The exchange of ideas between mathematics and biology was very important during the 20th century. This constructive dialogue has been helpful in passing mathematical ideas to biology and in passing biological ideas to mathematics. On the one hand, the mathematical ideas of S. Wright, R.A. Fisher, and J.B.S. Haldane in the nineteen thirties enabled the synthesis between proponents of Darwin and Mendel. On the other hand, neural networks, genetic algorithms, Lindenmayer systems, and chaotic systems are branches of applied mathematics which have directly emerged from biological examples. Recent work has included approaches that re-apply these branches of mathematics to new areas of biology. Dennis Bray has applied neural nework methods to protein interactions within cells (1995). Denis Noble has used supercomputers to model the functioning of the heart from communication between its individual cells (Noble).
The successes of this dialogue asks us to question the relationship between the two subjects. The successes of the mathematical methods in physics has lead some philosophers to suggest that the universe is fundamentally mathematical. This might lead us to assume that all of biology should be expressed as mathematics. On the other hand, some, such as biologist Ernst Mayr, that there are significant differences between mathematics and biology. Specifically, Mayr suggests that mathematics finds single answers to problems, whereas "it is quite possible that in biology the majority of phenomena and processes must be explained by a plurality of theories" (Mayr, 1997, p.68). Mayr concluded that biology has more in common with history (Note: qualify this caricature). In the middle ground are those that admit both differences and similarities between the subjects. For them, a common discrimination is that mathematics deals with universal answer whereas biology deals with unique examples. (Stewart, Sigmund, etc)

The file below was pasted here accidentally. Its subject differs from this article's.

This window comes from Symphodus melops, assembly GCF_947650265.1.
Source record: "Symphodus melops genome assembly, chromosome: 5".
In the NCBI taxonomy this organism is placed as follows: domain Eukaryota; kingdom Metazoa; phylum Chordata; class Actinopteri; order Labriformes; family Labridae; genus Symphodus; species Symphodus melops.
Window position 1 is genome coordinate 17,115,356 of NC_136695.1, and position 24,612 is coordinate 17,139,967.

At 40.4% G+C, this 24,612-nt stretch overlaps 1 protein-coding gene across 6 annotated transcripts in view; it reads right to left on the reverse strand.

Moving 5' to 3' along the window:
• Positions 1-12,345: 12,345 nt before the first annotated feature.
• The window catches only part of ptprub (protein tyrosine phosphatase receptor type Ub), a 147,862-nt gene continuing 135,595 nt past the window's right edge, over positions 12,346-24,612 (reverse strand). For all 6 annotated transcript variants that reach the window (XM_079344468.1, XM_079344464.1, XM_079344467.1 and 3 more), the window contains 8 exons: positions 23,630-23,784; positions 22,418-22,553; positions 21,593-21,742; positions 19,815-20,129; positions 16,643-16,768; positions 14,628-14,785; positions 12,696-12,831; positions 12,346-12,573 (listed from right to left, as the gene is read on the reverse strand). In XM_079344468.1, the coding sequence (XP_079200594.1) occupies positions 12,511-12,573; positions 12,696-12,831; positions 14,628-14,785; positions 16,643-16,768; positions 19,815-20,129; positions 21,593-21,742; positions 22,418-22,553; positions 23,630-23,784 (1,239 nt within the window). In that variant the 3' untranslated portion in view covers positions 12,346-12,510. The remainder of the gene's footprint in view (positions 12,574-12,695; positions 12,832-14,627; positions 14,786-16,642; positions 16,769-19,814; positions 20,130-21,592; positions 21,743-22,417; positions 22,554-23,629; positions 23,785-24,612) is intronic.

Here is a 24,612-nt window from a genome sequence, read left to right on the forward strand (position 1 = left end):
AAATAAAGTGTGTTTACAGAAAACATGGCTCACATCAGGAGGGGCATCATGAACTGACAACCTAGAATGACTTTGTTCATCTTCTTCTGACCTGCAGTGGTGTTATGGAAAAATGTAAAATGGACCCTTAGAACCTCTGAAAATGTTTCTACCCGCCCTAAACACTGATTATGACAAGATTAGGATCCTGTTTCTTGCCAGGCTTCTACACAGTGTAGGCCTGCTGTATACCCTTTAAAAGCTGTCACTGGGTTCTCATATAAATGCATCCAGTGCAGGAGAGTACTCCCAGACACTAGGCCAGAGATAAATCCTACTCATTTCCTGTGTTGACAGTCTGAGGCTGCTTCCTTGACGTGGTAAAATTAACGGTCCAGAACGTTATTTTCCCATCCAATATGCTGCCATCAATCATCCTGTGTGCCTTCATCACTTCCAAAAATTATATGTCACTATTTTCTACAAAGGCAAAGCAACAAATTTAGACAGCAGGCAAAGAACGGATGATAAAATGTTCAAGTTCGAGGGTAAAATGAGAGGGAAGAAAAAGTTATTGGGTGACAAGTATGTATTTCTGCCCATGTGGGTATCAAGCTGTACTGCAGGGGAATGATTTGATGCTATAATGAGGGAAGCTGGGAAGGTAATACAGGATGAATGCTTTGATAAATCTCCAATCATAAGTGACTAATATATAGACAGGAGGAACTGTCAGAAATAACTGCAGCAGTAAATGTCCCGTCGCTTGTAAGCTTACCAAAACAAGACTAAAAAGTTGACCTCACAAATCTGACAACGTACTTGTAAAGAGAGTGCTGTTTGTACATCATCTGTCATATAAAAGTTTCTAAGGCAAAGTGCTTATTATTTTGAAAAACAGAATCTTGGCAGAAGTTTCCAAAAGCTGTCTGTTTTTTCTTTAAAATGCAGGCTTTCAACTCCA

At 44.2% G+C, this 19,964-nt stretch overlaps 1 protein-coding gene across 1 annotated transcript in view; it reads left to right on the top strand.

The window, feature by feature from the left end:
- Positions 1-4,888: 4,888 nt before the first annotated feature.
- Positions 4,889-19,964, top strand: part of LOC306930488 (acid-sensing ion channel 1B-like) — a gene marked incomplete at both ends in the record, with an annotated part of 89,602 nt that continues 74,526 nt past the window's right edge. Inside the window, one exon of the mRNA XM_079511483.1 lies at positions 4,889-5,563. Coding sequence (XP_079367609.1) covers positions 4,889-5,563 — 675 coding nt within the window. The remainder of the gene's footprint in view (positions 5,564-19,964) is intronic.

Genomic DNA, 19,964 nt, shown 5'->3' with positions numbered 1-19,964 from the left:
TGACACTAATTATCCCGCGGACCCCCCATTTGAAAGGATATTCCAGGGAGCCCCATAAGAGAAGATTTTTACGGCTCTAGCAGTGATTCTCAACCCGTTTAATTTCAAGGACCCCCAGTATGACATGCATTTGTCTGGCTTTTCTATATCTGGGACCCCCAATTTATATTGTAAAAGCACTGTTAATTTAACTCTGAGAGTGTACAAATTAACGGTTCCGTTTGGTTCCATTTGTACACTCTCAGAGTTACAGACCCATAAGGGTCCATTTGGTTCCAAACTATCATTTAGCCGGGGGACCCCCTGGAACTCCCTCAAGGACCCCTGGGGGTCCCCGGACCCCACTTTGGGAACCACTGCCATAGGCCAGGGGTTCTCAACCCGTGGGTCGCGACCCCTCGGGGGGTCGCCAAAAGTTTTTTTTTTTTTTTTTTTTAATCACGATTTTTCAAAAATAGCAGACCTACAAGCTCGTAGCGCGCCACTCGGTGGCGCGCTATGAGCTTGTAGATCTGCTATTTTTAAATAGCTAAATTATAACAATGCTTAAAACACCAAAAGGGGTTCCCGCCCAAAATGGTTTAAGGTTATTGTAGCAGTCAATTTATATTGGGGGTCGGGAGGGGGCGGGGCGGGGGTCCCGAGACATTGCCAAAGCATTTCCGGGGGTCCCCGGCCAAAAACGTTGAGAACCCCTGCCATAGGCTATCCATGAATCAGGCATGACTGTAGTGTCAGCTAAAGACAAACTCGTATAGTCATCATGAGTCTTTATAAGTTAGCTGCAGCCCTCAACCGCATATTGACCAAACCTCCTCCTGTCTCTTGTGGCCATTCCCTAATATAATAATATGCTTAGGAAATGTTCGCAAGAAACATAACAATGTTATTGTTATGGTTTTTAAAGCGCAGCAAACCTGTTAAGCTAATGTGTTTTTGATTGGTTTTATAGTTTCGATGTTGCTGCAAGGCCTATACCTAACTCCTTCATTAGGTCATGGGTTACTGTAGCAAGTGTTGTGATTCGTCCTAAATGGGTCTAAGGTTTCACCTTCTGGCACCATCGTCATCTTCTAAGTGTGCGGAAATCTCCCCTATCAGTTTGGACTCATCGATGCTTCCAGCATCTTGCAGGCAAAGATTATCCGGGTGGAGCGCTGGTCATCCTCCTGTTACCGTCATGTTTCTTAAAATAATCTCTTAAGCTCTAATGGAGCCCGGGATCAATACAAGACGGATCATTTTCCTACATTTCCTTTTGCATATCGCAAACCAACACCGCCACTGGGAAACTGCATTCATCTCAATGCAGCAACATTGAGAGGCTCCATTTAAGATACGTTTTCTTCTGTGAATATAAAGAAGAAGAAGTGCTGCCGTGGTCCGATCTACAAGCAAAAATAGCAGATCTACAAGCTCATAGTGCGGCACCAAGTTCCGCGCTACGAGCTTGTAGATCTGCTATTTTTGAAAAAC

How does this dialogue relate to the mathematics education of biology students? We cannot assume that students who are good at biology will be good at mathematics. If we require biology students to be good mathematicians, we may exclude students with the potential to advance the field of biology. We are looking at two questions: